The late Mufti Shamim Baggia (may Allah Almighty have mercy upon him) advised me to learn Turkish as he said that there is significant knowledge stored in the language. I presume he was advising about Ottoman Turkish which was in use before the collapse of the khilafat rather than Modern Turkish which is prevalent nowadays.

The Turkish language has gone through significant changes in the last century through the reform of Mustafa Kamal. He had the Arabic script changed to Latin and ordered that the loan words be reduced and changed to native Turkish.

General rule: All the letters have only one sound. All letters are pronounced; there are no silent letters except ğ which is almost silent.

Vowels: The vowels are the same as those in English – a, e, i, o, u. Except there are few additional vowels:
– ı (undotted)
– ö (accented)
– ü (accented)

Consonants: The consonants are the same as those in English except q, x and z which are omitted.
– c is pronounced ج or j in jam e.g. cami is pronounced jami or جامع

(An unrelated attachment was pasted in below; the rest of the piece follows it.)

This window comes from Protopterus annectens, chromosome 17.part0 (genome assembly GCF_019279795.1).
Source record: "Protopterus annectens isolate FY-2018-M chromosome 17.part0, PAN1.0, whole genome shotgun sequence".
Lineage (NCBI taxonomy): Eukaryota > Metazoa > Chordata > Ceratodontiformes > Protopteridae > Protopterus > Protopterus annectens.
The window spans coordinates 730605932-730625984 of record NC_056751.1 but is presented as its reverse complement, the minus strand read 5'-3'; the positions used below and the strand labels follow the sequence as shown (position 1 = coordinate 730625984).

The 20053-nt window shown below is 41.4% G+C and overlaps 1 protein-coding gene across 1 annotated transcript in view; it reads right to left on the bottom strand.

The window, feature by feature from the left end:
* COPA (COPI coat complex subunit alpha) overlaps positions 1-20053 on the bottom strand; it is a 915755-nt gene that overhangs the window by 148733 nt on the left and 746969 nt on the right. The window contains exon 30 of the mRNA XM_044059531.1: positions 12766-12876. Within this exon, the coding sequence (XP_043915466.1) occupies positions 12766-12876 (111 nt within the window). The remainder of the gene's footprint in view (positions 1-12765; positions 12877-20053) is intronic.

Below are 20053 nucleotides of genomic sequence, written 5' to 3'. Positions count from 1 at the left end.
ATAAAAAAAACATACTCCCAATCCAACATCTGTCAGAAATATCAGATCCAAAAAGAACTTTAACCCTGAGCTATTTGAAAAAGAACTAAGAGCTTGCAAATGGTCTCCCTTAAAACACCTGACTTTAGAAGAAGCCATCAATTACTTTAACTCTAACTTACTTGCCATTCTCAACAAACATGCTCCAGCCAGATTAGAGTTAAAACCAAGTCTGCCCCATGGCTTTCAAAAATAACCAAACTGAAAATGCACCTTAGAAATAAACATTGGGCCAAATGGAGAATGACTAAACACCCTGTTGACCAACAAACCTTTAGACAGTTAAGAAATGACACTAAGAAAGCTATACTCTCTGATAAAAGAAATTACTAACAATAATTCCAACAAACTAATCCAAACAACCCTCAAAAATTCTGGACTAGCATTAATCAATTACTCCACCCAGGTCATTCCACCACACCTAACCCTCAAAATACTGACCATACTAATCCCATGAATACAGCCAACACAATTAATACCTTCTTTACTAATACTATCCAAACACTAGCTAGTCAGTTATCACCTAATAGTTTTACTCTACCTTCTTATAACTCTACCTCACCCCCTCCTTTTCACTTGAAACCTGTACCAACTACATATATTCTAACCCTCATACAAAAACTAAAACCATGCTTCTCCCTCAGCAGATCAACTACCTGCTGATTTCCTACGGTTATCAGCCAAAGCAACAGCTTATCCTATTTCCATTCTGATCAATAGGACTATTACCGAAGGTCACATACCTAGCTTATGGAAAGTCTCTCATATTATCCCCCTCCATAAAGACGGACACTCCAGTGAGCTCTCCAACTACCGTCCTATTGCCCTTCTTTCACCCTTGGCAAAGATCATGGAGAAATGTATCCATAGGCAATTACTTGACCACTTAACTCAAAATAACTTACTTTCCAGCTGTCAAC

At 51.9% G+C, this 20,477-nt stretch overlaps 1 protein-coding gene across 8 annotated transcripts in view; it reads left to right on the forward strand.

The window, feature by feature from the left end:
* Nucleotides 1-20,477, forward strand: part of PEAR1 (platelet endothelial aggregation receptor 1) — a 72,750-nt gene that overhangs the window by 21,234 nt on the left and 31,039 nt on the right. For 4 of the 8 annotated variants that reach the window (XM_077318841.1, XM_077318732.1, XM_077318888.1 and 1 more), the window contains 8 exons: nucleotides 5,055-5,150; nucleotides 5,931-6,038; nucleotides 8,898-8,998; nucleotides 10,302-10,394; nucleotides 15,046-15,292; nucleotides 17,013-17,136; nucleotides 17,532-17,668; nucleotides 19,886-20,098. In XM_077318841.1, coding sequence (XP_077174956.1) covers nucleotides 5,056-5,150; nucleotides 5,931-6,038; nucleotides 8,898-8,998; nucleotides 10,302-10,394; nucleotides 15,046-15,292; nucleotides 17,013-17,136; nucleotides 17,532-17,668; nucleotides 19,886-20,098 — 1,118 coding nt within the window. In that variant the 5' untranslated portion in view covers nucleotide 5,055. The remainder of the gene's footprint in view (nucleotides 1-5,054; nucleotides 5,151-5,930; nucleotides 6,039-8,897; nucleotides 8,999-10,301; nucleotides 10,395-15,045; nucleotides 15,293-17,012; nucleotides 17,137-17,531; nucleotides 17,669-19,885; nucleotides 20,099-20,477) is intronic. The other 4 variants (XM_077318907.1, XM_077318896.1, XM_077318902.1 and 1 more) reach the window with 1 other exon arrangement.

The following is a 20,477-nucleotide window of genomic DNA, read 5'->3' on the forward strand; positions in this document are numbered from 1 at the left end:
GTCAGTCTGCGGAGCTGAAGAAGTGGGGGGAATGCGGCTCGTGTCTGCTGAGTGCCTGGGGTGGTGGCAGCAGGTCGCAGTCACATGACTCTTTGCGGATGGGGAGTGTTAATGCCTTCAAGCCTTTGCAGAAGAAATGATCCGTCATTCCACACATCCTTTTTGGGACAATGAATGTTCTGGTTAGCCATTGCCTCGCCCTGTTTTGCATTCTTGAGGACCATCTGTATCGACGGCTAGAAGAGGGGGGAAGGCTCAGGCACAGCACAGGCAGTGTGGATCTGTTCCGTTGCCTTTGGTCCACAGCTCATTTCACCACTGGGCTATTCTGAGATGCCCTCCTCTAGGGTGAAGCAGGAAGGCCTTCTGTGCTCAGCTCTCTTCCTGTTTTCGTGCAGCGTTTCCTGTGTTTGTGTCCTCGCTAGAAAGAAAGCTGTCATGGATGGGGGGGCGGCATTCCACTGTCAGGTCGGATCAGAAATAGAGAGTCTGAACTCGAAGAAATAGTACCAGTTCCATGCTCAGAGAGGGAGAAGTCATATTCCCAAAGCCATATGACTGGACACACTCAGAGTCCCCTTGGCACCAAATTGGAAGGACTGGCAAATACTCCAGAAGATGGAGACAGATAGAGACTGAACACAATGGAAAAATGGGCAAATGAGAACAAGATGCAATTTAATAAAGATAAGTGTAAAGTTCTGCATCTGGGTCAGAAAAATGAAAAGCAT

– ç is pronounced چ or ch in church e.g. çeşme is pronounced cheshme or چشمے
– g is pronounced گ or g in golf
– ğ is almost silent and prolongs the vowel before it.
– s is pronounced س or s in sit and never as a z.
– ş is pronounced ش or sh in shark e.g. çeşme is pronounced cheshme or چشمے‎

Grammar: a simple Turkish sentence follows the order of subject-object-verb.

Vocabulary: Around 15% of the Modern Turkish vocabulary are loanwords with Arabic, Persian, French, Italian, English and Greek being the most significant contributors. I would imagine that the pre-reform era had more Arabic and Persian words which would have made it easier to understand for an Arabic speaker. For example, the salah times are called sabah, öğle, ikindi, akşam, and yatsı which represent Fajr, Zuhar, Asar, Maghrib, and Isha respectively. Imsak means dawn whilst güneş is Ishraq.

The Turkish language extensively uses agglutination to form new words which is to string multiple words without changing the spelling. For example, göz is eye, lük is glass, çü is doer so gözlük will be spectacles and gözlükçü will be an optician.


Muhammad Saifur Rahman
10 Jumada I 1436
19 February 2016

Citekey: 160219501